World can avert more than $47 billion in treatment costs and save millions of lives through Global Fund investments

12 September 2013 - Amsterdam - The economic and human benefits that could be achieved by meeting funding targets set by the Global Fund to Fight AIDS, TB and Malaria dramatically outweigh the costs, according to a report released today.

The Cost of Inaction report says that if the Global Fund receives the US $15 billion it requires over the next three years to implement AIDS, tuberculosis (TB) and Malaria programmes, the world can begin to bring the three diseases under control and relieve tremendous suffering around the world.

If the funding drive is unsuccessful, the world will fail to prevent millions of avoidable infections and deaths, and face lifetime treatment costs as US $47 billion, the report says. It also notes that a slowdown in efforts to tackle TB will result in uncontrollable future levels of multidrug-resistant TB, which is much more expensive to treat.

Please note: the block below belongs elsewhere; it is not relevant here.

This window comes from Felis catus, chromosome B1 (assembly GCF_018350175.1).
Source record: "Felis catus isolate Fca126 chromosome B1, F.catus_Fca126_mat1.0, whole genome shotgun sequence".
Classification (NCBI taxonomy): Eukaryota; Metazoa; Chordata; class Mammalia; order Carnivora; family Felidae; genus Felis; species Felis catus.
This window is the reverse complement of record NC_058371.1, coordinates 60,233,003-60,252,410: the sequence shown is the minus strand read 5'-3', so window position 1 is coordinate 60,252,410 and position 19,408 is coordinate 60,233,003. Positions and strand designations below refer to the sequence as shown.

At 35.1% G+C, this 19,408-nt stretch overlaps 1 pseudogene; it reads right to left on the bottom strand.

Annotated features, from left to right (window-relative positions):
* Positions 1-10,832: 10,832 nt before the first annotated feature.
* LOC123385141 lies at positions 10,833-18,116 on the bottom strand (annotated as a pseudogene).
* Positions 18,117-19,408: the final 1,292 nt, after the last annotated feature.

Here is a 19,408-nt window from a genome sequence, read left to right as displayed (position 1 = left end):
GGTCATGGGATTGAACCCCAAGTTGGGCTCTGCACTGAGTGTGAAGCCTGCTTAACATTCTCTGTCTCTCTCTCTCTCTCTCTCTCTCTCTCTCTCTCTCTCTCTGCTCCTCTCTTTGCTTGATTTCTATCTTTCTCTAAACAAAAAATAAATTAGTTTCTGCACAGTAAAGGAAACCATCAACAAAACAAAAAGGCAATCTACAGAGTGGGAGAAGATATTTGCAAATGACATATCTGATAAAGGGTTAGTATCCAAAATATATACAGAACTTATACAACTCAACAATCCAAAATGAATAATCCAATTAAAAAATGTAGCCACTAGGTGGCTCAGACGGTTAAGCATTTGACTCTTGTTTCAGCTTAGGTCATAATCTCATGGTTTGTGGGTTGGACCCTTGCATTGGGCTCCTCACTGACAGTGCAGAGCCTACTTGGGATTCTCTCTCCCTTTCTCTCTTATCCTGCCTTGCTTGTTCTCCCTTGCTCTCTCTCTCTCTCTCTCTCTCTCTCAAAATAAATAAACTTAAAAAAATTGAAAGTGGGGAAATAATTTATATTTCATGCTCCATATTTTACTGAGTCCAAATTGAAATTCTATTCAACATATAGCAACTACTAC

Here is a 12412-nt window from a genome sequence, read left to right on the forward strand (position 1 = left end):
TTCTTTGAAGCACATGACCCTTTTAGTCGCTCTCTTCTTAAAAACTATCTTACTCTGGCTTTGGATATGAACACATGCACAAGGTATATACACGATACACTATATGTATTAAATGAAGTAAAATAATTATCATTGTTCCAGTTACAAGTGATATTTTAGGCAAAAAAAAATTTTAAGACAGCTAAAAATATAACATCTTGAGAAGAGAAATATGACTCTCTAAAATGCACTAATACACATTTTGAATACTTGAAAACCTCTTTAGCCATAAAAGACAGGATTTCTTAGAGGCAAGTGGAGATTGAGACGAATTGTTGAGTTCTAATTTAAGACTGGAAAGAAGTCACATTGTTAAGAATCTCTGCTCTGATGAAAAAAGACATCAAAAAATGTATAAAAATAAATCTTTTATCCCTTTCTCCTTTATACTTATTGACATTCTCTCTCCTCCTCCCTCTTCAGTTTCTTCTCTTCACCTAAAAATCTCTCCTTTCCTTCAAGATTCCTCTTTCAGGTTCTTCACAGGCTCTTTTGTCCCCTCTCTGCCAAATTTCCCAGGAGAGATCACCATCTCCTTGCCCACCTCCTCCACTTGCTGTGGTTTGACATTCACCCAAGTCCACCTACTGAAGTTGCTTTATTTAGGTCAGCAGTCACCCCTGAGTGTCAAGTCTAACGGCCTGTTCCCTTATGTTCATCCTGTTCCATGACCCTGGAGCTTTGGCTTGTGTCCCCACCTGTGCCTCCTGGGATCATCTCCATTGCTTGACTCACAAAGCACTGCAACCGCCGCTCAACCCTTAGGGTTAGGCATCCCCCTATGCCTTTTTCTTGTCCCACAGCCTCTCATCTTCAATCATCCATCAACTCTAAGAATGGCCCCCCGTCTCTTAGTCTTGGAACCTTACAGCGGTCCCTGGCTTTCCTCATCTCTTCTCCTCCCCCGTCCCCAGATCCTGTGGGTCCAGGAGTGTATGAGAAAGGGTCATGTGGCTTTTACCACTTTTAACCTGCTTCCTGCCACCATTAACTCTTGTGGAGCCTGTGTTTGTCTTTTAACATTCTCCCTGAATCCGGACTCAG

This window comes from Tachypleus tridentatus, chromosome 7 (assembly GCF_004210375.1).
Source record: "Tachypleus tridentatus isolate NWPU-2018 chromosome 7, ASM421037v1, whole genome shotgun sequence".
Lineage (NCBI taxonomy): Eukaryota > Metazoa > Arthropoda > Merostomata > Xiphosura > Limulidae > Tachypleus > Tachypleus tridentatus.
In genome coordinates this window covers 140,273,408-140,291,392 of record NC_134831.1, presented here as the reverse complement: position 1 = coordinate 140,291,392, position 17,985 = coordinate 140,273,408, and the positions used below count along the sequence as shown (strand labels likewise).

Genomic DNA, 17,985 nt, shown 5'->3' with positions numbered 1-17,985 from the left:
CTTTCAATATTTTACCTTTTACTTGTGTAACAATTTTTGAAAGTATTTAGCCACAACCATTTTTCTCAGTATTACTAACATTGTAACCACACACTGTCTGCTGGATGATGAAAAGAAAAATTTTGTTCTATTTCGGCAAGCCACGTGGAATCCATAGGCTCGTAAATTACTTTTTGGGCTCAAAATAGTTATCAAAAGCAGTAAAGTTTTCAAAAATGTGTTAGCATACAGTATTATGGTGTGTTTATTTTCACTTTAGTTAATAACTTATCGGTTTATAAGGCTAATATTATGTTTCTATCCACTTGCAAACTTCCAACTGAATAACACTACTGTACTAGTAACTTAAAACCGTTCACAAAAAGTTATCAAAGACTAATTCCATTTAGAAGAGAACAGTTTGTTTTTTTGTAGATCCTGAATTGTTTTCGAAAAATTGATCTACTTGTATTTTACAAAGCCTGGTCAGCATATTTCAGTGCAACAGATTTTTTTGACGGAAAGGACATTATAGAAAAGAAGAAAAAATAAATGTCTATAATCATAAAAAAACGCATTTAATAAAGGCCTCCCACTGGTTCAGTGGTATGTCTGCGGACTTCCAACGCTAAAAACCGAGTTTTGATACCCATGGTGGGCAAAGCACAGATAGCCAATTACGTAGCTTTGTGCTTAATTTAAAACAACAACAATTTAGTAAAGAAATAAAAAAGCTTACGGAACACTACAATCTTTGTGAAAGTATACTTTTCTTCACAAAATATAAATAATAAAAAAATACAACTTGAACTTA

"There are three compelling factors that make this a unique opportunity to fight and defeat these diseases," said Mark Dybul, Executive Director of the Global Fund. "We have the experience to know how to fight them effectively, we have new scientific tools, and we understand the epidemiology of these diseases better than ever. We can make a transformative difference, and if we do not act now, the costs will be staggering."

Joanne Carter, the Executive Director of RESULTS Educational Fund in the US, said that the world is at a tipping point in the fight against HIV, TB and malaria. "The ultimate goal we all share to defeat these three diseases is a very real possibility," she said. "Besides the humanitarian and moral case for a fully replenished fund, this report makes the undeniable value for money and economic rationale for scale-up, now."

The report was developed by Dutch nongovernmental organization International Civil Society Support to support the Global Fund Advocates Network, in close consultation with the Global Fund Secretariat and partners including UNAIDS, the Stop TB Partnership and Roll Back Malaria.